Thursday, May 25, 2017

Ukraine and the First World War by Mike Shuster

The history of Ukraine is largely a history of war.

But when the story of war in Ukraine is told, it is frequently confined to the Crimean War of the mid-nineteenth century, and the siege of Sevastopol in World War Two.

Little is told of the bloodletting in Ukraine during the First World War, and given that this year marks a century since the outbreak of the First World War, it’ a sadly fitting time to revisit the story of Ukraine in World War 1, or as it’s variously known the Great War, the war to end all wars, or the forgotten world war.

When the First World War broke out in 1914, much of western Ukraine was part of the Austro-Hungarian Empire. And most of eastern Ukraine was part of the Russian Empire. The cultural, ethnic, and linguistic divide was much like it is today.

Once Russia went to war against the Central Powers — that is Austria-Hungary and Germany — Ukraine became first a territory of political rivalry and eventually a blood-soaked battleground.

One of the first actions taken by Austria-Hungary, in August 1914, was an effort to finance anti-Russian political forces in Western Ukraine.

But the divisions in Ukraine remained fairly stable until 1917 when soon after the revolution in Russia in February, Ukraine sought full autonomy. From here on out, the situation becomes very complicated, chaotic it’s fair to say.

The moderate revolutionary government in Russia, deeply wounded in the larger war, granted Ukraine full autonomy. But later that year, in October, the Bolsheviks seized power in Petrograd and reversed Russia’s commitment to Ukrainian independence. By December, fighting had once again broken out between Ukrainian and Russian forces.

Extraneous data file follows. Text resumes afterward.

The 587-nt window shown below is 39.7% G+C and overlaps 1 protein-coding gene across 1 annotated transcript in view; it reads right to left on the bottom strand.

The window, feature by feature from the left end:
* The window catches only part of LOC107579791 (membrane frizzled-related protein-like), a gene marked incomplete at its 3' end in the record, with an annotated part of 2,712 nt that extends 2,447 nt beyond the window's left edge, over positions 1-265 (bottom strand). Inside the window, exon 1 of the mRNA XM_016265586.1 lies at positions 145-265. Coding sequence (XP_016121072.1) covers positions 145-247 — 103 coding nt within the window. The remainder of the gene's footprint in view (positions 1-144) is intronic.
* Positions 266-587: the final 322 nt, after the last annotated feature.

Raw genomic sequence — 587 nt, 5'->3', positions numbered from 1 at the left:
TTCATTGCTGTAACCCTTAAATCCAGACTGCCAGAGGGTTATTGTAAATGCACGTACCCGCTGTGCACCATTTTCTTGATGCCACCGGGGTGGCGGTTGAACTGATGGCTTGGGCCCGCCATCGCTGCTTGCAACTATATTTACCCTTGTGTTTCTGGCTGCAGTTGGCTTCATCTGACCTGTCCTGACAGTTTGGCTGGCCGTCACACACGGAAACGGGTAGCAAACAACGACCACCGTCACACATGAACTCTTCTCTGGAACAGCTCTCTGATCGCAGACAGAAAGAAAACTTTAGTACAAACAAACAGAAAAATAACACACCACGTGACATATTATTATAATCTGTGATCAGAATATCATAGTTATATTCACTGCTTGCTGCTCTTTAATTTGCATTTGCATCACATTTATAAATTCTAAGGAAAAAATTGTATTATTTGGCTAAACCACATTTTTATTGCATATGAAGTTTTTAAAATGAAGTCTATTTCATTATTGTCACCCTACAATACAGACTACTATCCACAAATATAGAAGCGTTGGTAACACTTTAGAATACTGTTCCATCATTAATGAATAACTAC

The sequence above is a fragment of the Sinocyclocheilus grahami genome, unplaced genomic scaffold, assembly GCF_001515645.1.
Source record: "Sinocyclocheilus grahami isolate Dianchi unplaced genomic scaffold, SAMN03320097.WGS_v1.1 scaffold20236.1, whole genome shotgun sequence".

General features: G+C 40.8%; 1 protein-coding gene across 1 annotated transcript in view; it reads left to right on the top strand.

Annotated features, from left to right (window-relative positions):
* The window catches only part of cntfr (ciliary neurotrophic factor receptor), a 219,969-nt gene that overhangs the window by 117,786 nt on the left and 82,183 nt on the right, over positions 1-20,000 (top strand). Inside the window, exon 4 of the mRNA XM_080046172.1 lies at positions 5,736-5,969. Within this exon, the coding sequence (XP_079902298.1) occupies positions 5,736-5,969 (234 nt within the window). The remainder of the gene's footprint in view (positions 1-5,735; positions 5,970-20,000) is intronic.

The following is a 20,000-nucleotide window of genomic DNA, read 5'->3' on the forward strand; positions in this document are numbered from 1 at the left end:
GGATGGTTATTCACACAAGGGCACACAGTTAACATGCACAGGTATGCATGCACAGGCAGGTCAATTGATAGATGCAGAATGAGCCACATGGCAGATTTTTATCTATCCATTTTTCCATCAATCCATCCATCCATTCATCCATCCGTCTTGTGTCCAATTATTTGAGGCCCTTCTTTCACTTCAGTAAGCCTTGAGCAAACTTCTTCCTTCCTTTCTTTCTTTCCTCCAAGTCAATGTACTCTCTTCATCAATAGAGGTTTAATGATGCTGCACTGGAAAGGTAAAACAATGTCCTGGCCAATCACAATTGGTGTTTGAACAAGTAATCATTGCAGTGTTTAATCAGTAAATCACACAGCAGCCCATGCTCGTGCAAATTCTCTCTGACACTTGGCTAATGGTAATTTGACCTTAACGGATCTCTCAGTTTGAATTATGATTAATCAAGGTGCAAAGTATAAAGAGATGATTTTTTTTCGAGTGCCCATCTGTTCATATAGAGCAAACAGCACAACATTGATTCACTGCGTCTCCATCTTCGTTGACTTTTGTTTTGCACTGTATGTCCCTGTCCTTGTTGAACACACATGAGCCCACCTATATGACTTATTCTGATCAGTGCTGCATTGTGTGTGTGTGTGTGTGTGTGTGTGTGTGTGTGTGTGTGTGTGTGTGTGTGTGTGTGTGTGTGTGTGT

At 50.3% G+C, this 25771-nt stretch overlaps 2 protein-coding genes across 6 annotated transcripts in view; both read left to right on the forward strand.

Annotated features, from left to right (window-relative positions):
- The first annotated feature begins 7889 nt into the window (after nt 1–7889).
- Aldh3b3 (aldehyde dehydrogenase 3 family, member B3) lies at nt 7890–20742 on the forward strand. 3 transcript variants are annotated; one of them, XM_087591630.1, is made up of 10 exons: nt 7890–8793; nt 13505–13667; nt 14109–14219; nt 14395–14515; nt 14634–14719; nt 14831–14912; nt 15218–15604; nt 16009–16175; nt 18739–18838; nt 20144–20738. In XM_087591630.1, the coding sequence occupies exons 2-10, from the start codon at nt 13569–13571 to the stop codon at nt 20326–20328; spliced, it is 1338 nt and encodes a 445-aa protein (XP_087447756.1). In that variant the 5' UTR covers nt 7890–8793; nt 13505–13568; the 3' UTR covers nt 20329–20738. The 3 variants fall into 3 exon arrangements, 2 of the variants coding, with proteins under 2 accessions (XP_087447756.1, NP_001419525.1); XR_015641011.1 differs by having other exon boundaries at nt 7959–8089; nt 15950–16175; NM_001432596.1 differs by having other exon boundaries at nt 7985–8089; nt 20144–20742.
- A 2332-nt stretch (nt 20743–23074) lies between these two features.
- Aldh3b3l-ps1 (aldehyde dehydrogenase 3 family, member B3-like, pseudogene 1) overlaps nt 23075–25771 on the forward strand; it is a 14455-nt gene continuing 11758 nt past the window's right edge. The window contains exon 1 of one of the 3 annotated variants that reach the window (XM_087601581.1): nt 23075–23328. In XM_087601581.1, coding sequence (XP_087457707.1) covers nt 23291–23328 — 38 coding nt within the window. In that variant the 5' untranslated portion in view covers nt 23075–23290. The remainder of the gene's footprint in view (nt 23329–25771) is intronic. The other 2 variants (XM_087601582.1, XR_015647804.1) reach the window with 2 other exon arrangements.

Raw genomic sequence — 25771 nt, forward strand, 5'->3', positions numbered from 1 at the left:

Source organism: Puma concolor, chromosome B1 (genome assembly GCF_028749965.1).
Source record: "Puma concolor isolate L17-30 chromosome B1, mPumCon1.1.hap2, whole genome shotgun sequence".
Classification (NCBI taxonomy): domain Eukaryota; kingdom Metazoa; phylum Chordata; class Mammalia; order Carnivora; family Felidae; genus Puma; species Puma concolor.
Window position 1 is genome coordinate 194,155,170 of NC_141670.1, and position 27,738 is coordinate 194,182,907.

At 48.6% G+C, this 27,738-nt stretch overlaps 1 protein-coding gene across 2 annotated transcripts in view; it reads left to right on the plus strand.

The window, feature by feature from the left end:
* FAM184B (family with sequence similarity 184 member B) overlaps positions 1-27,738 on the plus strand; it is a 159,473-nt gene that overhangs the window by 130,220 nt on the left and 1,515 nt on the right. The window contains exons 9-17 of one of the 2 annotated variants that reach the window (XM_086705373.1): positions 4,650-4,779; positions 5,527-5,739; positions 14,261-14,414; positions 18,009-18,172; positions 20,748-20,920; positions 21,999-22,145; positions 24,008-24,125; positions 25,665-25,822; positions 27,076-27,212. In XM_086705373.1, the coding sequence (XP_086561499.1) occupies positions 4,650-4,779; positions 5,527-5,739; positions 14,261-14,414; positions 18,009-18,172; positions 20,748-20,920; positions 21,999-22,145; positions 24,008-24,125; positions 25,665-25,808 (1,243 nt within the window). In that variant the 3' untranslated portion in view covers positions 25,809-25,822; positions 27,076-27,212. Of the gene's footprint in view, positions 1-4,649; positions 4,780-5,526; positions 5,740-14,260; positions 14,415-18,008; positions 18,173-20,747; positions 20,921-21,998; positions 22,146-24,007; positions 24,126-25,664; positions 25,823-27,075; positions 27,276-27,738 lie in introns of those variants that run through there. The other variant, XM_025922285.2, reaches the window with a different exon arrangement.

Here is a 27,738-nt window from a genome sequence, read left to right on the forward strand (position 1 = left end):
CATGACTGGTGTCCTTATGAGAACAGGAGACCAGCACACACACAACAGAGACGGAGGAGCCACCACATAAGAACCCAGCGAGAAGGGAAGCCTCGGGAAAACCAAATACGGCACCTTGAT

Initially the Bolshevik army was unable to subdue the Ukrainians, and in early 1918, both the Central Powers and the Soviet government recognized Ukraine’s independence.

But fighting erupted once again between the Soviets and Ukrainian nationalists. This time Lenin’s forces proved strong, and in January 1918, the Bolsheviks marched into Kiev, Odessa and all of Ukraine.

Still that did not end it. By March 1918 the Russian government was so weak that it signed a separate peace treaty with Germany – the Treaty of Brest-Litovsk – and proje

That provided the Germans with an open door to all of Ukraine, and they quickly marched through it. They seized all of Ukraine, all the way to Crimea and Kharkov in the east.

But Germany’s army was collapsing. Its losses on the Western front forced it to withdraw from Ukraine, and the Soviets filled the vacuum. Fighting in Ukraine continued even after the armistice ended World War 1 in November. This time it was the forces of Poland in the west fighting — successfully at first – against the Soviet army. And both the Soviet and Polish armies opposing claims by Ukrainian parties to full independence.

Eventually the Soviets would prevail, establishing control of Ukraine essentially within today’s borders. But not before the world war loosed a vicious civil war that was fought principally in Ukraine. As just one example, anti-Jewish pogroms swept Ukraine in 1919 in what one historian called “some of the most brutal acts of persecution in the modern history of the Western world.”

Ukraine did not achieve full independence until after the collapse of the Soviet Union at the end of 1991. The seven decades of Soviet control saw many of the same tensions and conflicts that are fueling today’s Russian-Ukrainian rivalry.

Mike Shuster, a former Moscow bureau chief for National Public Radio, is executive producer of The Great War Project, which will be reporting about World War I with a century of perspective. 

Source: Martin Gilbert, The First World War; W. Bruce Lincoln, Red Victory

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